Swasey Herd Management Area

Swasey Herd Management AreaSwasey Herd Management Area

The Swasey Mountains Herd Management Area (HMA) is located in the Swasey Mountains in north-central Millard County, approximately 30 miles west of Delta. The Swasey HMA contains 120,113 acres of federal, state, and privately-owned lands. The vegetation on the upper elevation of the Swasey Mountains is comprised of mountain brush and aspen groves. The foothill region is predominantly vegetated with shadscale and ricegrass.   

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The original source of the animals is unknown. However, many of the horses in the Swasey Herd are descendents of horses that were turned loose or escaped from local ranches. 

The Swasey Herd is dominated by gray and light colored horses. Other colors include black, brown, bays, buckskins, and pintos. The average size of herd adults is 14 to 14 1/2 hands. The BLM management goal for this herd is to maintain a herd size between 60 and 100 head.

We Need Your Help

We invite you to view wild horses, however it is unlawful to chase and/or catch them. Foals, pregnant mares and older horses are easily hurt when pursued, so please allow them to live a free and unharassed life.

Help our wild horses by reporting illegal activity. Contact your BLM office or call BLM Law Enforcement at (801) 539-4286.

Best Opportunity for Viewing

Travel west from Delta on U.S. Highway 50 & 6 approximately 30 miles to the signed turnoff to Antelope Spring and Long Ridge Reservoir. Turn north and travel approximately 13 miles to an intersection with a large fenced pond south of the road. Horses may be viewed watering at this pond early or late in the day during the summer. Turn east at intersection towards Swasey Spring. Travel east, then north approximately 13 miles to the signed turnoff to Swasey Spring. Horses may be seen in the foothills and canyons along the east side of the Swasey Mountains.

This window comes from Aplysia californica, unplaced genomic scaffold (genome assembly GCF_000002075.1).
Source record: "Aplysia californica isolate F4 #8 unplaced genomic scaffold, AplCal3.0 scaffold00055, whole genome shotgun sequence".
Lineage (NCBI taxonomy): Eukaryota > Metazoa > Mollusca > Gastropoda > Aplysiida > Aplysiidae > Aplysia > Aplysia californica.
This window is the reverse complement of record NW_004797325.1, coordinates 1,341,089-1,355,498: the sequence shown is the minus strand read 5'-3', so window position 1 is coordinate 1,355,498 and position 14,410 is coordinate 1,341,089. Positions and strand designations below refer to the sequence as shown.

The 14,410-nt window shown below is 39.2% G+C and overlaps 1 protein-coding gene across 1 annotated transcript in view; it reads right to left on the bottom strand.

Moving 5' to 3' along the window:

Wild horses are naturally wary. They are best viewed with binoculars at a distance. When approached, they will normally spook and run for cover. We invite you to view wild horses, however it is unlawful to chase and/or catch them. Foals, pregnant mares and older horses are easily hurt when pursued, so please allow them to live a free and unharassed life.

Special Travel Conditions

The roads to Swasey Springs are maintained roads traversable by passenger cars during dry weather. All other viewing areas in this HMA require high clearance vehicles. Much of the area is within the Swasey Mountain Wilderness Study Area. Vehicle travel within the WSA is restricted to existing roads.

BLM Herd Management Areas

In 1971, Congress passed legislation to protect, manage, and control wild horses and burros on the public lands. The Wild Free-Roaming Horse and Burro Act declared these animals to be "living symbols of the historic and pioneer spirit of the West."

Congress further declared that "wild free-roaming horses and burros shall be protected from capture, branding, harassment, or death..." and that they are "...an integral part of the natural system of the public lands." Furthermore, Bureau regulation requires that wild horses and burros be considered comparably with other resource values within the area.

The Bureau of Land Management maintains and manages wild horses or burros in "herd management areas" (HMAs).